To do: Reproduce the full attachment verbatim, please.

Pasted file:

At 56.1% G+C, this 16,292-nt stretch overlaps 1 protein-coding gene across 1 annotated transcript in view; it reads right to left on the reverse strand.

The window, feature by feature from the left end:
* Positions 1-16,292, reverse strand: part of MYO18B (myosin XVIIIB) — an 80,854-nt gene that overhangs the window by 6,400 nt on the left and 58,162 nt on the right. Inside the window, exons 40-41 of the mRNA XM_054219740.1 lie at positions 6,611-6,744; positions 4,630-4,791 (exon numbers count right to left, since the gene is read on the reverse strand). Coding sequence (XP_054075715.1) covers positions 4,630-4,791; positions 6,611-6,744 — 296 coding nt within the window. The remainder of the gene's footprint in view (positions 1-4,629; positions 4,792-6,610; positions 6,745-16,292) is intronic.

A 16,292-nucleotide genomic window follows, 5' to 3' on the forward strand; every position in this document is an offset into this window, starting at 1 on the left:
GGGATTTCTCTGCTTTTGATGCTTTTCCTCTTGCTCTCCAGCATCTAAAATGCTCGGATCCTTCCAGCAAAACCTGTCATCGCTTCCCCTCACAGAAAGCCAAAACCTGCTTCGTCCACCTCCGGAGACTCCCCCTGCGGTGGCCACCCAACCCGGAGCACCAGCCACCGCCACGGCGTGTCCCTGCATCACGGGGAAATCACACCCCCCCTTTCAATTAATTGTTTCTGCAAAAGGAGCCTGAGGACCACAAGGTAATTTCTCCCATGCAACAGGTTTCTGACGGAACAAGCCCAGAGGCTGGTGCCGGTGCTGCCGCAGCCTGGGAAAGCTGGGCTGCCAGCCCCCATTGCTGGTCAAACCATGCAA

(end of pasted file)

At 56.1% G+C, this 16,292-nt stretch overlaps 1 protein-coding gene across 1 annotated transcript in view; it reads right to left on the reverse strand.

The window, feature by feature from the left end:
* Positions 1-16,292, reverse strand: part of MYO18B (myosin XVIIIB) — an 80,854-nt gene that overhangs the window by 6,400 nt on the left and 58,162 nt on the right. Inside the window, exons 40-41 of the mRNA XM_054219740.1 lie at positions 6,611-6,744; positions 4,630-4,791 (exon numbers count right to left, since the gene is read on the reverse strand). Coding sequence (XP_054075715.1) covers positions 4,630-4,791; positions 6,611-6,744 — 296 coding nt within the window. The remainder of the gene's footprint in view (positions 1-4,629; positions 4,792-6,610; positions 6,745-16,292) is intronic.

A 16,292-nucleotide genomic window follows, 5' to 3' on the forward strand; every position in this document is an offset into this window, starting at 1 on the left:
GGGATTTCTCTGCTTTTGATGCTTTTCCTCTTGCTCTCCAGCATCTAAAATGCTCGGATCCTTCCAGCAAAACCTGTCATCGCTTCCCCTCACAGAAAGCCAAAACCTGCTTCGTCCACCTCCGGAGACTCCCCCTGCGGTGGCCACCCAACCCGGAGCACCAGCCACCGCCACGGCGTGTCCCTGCATCACGGGGAAATCACACCCCCCCTTTCAATTAATTGTTTCTGCAAAAGGAGCCTGAGGACCACAAGGTAATTTCTCCCATGCAACAGGTTTCTGACGGAACAAGCCCAGAGGCTGGTGCCGGTGCTGCCGCAGCCTGGGAAAGCTGGGCTGCCAGCCCCCATTGCTGGTCAAACCATGCAA